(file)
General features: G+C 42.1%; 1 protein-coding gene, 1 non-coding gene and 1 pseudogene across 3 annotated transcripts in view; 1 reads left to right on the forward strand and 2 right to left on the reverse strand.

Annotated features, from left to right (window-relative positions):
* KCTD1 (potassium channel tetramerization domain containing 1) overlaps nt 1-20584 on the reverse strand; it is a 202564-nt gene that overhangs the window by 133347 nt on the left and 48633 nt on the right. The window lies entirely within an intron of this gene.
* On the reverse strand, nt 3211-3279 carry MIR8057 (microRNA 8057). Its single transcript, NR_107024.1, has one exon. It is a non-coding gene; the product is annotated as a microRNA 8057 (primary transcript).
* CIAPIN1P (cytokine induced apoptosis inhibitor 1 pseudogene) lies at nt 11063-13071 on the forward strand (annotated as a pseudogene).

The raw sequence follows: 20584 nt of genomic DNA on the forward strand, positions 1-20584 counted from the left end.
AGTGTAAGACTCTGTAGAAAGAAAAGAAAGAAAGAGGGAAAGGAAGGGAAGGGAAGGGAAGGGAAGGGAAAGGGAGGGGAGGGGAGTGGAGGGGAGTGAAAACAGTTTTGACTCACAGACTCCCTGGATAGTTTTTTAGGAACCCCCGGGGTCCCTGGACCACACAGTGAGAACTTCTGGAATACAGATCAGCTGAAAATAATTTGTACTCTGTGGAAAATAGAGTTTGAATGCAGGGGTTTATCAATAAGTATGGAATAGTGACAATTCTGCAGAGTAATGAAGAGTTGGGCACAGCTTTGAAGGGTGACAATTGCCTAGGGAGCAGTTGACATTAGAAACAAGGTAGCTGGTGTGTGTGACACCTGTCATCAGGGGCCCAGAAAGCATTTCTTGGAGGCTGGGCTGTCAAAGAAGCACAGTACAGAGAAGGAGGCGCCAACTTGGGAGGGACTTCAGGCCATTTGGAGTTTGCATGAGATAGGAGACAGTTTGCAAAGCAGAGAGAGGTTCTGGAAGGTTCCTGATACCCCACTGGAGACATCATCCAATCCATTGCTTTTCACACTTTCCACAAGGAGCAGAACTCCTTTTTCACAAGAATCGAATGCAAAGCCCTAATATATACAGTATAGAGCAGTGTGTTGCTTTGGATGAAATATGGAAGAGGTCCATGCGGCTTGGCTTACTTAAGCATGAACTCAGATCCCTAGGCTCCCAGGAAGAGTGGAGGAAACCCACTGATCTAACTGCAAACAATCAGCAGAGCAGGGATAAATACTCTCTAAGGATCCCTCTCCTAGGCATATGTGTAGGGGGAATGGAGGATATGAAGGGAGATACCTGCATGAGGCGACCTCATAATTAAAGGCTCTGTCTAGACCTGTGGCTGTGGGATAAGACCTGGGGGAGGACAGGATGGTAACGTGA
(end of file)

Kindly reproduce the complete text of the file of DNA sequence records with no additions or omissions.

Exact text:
General features: G+C 42.1%; 1 protein-coding gene, 1 non-coding gene and 1 pseudogene across 3 annotated transcripts in view; 1 reads left to right on the forward strand and 2 right to left on the reverse strand.

Annotated features, from left to right (window-relative positions):
* KCTD1 (potassium channel tetramerization domain containing 1) overlaps nt 1-20584 on the reverse strand; it is a 202564-nt gene that overhangs the window by 133347 nt on the left and 48633 nt on the right. The window lies entirely within an intron of this gene.
* On the reverse strand, nt 3211-3279 carry MIR8057 (microRNA 8057). Its single transcript, NR_107024.1, has one exon. It is a non-coding gene; the product is annotated as a microRNA 8057 (primary transcript).
* CIAPIN1P (cytokine induced apoptosis inhibitor 1 pseudogene) lies at nt 11063-13071 on the forward strand (annotated as a pseudogene).

The raw sequence follows: 20584 nt of genomic DNA on the forward strand, positions 1-20584 counted from the left end.
AGTGTAAGACTCTGTAGAAAGAAAAGAAAGAAAGAGGGAAAGGAAGGGAAGGGAAGGGAAGGGAAGGGAAAGGGAGGGGAGGGGAGTGGAGGGGAGTGAAAACAGTTTTGACTCACAGACTCCCTGGATAGTTTTTTAGGAACCCCCGGGGTCCCTGGACCACACAGTGAGAACTTCTGGAATACAGATCAGCTGAAAATAATTTGTACTCTGTGGAAAATAGAGTTTGAATGCAGGGGTTTATCAATAAGTATGGAATAGTGACAATTCTGCAGAGTAATGAAGAGTTGGGCACAGCTTTGAAGGGTGACAATTGCCTAGGGAGCAGTTGACATTAGAAACAAGGTAGCTGGTGTGTGTGACACCTGTCATCAGGGGCCCAGAAAGCATTTCTTGGAGGCTGGGCTGTCAAAGAAGCACAGTACAGAGAAGGAGGCGCCAACTTGGGAGGGACTTCAGGCCATTTGGAGTTTGCATGAGATAGGAGACAGTTTGCAAAGCAGAGAGAGGTTCTGGAAGGTTCCTGATACCCCACTGGAGACATCATCCAATCCATTGCTTTTCACACTTTCCACAAGGAGCAGAACTCCTTTTTCACAAGAATCGAATGCAAAGCCCTAATATATACAGTATAGAGCAGTGTGTTGCTTTGGATGAAATATGGAAGAGGTCCATGCGGCTTGGCTTACTTAAGCATGAACTCAGATCCCTAGGCTCCCAGGAAGAGTGGAGGAAACCCACTGATCTAACTGCAAACAATCAGCAGAGCAGGGATAAATACTCTCTAAGGATCCCTCTCCTAGGCATATGTGTAGGGGGAATGGAGGATATGAAGGGAGATACCTGCATGAGGCGACCTCATAATTAAAGGCTCTGTCTAGACCTGTGGCTGTGGGATAAGACCTGGGGGAGGACAGGATGGTAACGTGA